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Friday, July 20, 2012

Rethinking rural schools and distance learning

As much as I at one time would have hated to say it, a lot of life can be lived digitally.  It's made me rethink the teaching and learning possibilities for students in our rural districts.

In just the last two weeks:
  • I've had a wonderful visit with my daughter in her DC abode, via Skype.
  • I've had productive face-to-face meetings with my business partner at 9 o'clock each morning, each in our home offices, again via Skype
  • I've been contacted by a new client who found me through LinkedIn. Since then we've made our work arrangements via email and cell phone.
So listening to superintendents' casual conversations at this week's Arkansas Rural Education Association persuaded me that the possibilities for providing quality teaching of all the required 38 courses -- not to mention some stimulating courses that aren't required -- through "distance learning," or the digital classroom are more easily achieved and, in many cases, make more sense than closing down a school. 

My only qualification to that statement is that it must be done right.

A visit to the Arkansas Department of Education's Distance Learning Center in Maumelle a few years ago, where I watched an intense Calculus class in action, convinced me then that good teaching can be delivered virtually.  This, obviously, is already being done. Quality high school courses already are provided by several centers around the state.

Superintendents of small campuses say distance learning options help them because:
  • They can find quality teachers who will lead their classrooms though they live elsewhere.  
  • It saves them money because they aren't duplicating teachers for small classes at each of their campuses. 
  • Students can engage in learning in familiar settings without making the long bus rides that are becoming more and more the norm for this state. 

Right now, Arkansas law mandates that school districts must be shut down after two consecutive years of enrollments below 350.  I was a strong supporter of that law, simply because students at larger districts often have so many more opportunities both in terms of classes and extracurriculars.  But the more digital this world becomes, the less sense I think that arbitrary number makes.

The key is making sure this distance learning in small districts is the best thing for the students, not simply for the school staff or the community.  So, in addition to making sure the class is taught by a first-rate teacher who knows how to make lessons sing on the airwaves:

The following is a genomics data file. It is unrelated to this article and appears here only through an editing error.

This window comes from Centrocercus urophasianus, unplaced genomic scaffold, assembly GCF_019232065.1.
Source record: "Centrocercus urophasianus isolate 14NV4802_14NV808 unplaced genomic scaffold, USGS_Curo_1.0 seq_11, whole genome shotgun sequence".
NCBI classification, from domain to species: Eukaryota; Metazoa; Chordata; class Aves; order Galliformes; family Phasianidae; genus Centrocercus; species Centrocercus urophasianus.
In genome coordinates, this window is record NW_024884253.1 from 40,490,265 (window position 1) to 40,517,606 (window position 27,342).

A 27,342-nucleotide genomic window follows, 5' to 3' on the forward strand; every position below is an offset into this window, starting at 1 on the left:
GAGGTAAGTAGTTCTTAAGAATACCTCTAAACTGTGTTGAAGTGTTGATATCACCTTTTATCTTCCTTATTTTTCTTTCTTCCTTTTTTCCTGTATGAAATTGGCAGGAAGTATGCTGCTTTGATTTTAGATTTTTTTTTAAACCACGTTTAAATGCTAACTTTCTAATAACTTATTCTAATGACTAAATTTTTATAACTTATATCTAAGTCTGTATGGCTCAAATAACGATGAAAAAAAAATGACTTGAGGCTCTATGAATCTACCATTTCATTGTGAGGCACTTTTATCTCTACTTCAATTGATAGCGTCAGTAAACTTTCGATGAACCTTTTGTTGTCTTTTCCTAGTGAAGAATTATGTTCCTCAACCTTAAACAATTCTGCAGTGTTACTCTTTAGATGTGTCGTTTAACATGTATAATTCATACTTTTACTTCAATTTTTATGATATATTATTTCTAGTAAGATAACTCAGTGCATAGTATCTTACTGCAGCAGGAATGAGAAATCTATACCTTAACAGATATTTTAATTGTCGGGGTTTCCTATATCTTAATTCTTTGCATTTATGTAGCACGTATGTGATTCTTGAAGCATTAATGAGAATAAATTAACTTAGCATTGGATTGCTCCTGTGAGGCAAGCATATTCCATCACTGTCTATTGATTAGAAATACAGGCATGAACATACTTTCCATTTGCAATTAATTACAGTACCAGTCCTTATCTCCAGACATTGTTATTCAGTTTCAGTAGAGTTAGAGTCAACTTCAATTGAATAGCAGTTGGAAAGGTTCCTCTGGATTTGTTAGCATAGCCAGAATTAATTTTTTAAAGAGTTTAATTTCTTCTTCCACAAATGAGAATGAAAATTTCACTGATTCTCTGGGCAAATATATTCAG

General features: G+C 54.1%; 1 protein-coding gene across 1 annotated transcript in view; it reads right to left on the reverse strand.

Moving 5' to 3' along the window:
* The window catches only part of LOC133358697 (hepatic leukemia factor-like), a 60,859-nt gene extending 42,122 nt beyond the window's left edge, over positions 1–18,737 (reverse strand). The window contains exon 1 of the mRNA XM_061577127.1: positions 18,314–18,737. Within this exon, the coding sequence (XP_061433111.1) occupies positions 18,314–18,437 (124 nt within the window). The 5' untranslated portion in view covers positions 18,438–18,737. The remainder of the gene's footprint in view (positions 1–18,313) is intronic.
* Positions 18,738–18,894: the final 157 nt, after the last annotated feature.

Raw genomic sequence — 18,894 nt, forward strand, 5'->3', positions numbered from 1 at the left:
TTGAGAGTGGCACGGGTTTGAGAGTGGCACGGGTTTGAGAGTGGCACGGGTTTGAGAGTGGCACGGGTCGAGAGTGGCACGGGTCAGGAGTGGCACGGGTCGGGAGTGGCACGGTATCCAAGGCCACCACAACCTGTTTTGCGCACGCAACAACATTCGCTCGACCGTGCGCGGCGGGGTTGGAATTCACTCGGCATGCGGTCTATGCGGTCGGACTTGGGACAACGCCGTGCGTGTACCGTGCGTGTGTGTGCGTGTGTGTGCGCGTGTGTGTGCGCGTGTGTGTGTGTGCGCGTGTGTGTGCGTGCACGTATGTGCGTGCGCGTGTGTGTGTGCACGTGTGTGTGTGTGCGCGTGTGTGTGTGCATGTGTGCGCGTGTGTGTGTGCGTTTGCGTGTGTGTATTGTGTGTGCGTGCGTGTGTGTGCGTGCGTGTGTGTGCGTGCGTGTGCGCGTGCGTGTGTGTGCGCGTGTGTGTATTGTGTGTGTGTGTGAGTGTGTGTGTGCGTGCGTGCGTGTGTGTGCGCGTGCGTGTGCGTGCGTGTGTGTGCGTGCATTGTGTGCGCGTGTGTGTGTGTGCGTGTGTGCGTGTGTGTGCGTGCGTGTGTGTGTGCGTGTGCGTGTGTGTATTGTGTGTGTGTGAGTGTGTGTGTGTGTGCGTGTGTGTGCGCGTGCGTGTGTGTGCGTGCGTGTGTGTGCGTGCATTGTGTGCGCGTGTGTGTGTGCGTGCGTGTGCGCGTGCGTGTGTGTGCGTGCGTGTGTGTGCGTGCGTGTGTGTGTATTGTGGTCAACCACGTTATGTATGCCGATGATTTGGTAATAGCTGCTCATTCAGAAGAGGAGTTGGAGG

• Teachers must have an appropriate teaching load so they can communicate individually and frequently with their students via email, Facebook, phone call, etc.,  in addition to the on-air class time.
  • Schools must provide facilitators who coordinate with the teacher so they can assist with the learning as well as the technology.
  • The technology has to be first class -- none of this "can you hear me now" stuff.
  • School facilities must be well-maintained (this does get tougher when enrollment numbers are low)
  • Teachers must make periodic personal visits to each of the classes. Life can't be totally digital!
This last is important. While classes can and should be supplemented by lessons from say Harvard professors or Smithsonian Museums staff, I believe the full-time teacher must be someone familiar with the community.  Another recent experience illustrates this point:

I was trying to make a reservation for a hotel on State Line Avenue in Texarkana. I couldn't remember if the hotel was on the Arkansas or Texas side, which totally baffled my overseas-based hotel representative. He never did get the concept of a street that could straddle two states. In fact, he insisted that it must be in Texas and tried to put me into the chain's hotel in Marshall, Texas, at which point I became irritated and ended the call.

I can imagine a student getting just as frustrated with a teacher who didn't know the lay of the land. All learning could stop at that point.

No doubt, there are other ways distance learning could fail to engage students as much as a warm body leading the classroom.

But, in terms of policy, Arkansas could and should do more so the rural people of our state who value their way of life can maintain it without sacrificing the quality of education for their children or putting them on a school bus at dark-thirty in the morning for a too-long ride.

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